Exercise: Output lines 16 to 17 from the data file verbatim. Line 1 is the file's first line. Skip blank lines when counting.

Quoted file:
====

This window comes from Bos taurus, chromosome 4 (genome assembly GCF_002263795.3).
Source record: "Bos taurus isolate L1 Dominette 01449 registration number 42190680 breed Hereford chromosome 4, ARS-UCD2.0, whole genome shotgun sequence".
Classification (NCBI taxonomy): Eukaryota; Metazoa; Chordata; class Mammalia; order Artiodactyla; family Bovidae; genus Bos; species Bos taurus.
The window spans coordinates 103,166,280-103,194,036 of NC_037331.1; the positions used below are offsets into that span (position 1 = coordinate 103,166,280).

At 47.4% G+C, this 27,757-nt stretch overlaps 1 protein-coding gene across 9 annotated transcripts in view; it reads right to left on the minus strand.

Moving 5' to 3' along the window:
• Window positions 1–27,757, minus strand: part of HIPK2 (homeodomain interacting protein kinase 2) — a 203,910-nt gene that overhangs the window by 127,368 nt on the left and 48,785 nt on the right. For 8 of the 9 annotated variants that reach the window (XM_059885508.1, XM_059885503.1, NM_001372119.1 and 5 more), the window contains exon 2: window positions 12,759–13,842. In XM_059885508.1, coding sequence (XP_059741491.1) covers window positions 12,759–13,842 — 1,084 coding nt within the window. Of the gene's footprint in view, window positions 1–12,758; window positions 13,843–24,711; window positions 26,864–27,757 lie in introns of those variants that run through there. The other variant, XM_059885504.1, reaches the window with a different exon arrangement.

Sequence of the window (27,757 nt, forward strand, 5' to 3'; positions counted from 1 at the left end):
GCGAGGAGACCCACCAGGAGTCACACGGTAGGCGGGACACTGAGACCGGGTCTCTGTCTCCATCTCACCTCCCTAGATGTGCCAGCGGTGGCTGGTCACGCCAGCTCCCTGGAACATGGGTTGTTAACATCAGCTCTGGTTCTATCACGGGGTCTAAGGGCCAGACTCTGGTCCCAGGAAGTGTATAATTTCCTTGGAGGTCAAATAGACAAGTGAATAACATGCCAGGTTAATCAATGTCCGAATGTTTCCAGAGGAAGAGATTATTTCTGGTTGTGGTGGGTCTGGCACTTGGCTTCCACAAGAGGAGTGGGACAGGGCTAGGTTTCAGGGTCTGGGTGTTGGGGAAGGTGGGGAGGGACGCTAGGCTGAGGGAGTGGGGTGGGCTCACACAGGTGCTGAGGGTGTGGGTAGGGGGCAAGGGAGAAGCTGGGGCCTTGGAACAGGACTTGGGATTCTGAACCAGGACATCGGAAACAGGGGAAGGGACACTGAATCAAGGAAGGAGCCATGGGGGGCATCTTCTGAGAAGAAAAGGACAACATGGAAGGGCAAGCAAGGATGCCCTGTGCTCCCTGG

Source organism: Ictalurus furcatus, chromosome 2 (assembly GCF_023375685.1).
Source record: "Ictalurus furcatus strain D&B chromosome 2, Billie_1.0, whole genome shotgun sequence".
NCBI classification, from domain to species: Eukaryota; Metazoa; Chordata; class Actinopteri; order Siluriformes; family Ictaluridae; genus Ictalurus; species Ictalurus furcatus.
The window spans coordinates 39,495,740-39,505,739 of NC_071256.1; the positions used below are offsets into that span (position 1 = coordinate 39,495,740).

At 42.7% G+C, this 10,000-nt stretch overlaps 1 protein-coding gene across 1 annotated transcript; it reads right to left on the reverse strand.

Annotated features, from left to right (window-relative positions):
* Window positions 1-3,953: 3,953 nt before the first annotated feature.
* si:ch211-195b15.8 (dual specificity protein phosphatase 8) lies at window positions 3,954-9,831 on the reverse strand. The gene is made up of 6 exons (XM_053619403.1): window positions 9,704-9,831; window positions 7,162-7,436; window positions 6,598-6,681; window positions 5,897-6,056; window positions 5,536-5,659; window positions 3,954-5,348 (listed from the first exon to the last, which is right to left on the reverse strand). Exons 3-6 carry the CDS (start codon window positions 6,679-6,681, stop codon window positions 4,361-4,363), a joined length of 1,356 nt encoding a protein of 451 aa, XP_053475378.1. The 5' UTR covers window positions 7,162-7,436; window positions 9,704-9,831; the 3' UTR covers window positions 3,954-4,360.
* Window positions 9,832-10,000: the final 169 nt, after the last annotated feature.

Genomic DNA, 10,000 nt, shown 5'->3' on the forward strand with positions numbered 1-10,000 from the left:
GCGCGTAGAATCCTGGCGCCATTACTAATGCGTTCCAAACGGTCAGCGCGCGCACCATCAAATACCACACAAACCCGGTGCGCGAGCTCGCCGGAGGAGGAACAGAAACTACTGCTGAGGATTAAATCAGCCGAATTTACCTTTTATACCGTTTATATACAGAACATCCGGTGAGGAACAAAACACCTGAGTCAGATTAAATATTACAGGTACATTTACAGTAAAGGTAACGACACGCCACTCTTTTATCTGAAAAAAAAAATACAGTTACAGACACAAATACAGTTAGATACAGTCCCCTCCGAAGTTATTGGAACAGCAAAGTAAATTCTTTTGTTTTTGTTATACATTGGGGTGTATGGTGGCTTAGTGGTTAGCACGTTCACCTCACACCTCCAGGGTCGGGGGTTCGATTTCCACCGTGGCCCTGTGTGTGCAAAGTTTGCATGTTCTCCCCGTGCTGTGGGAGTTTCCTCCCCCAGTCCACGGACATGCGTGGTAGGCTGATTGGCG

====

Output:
* Window positions 1-3,953: 3,953 nt before the first annotated feature.
* si:ch211-195b15.8 (dual specificity protein phosphatase 8) lies at window positions 3,954-9,831 on the reverse strand. The gene is made up of 6 exons (XM_053619403.1): window positions 9,704-9,831; window positions 7,162-7,436; window positions 6,598-6,681; window positions 5,897-6,056; window positions 5,536-5,659; window positions 3,954-5,348 (listed from the first exon to the last, which is right to left on the reverse strand). Exons 3-6 carry the CDS (start codon window positions 6,679-6,681, stop codon window positions 4,361-4,363), a joined length of 1,356 nt encoding a protein of 451 aa, XP_053475378.1. The 5' UTR covers window positions 7,162-7,436; window positions 9,704-9,831; the 3' UTR covers window positions 3,954-4,360.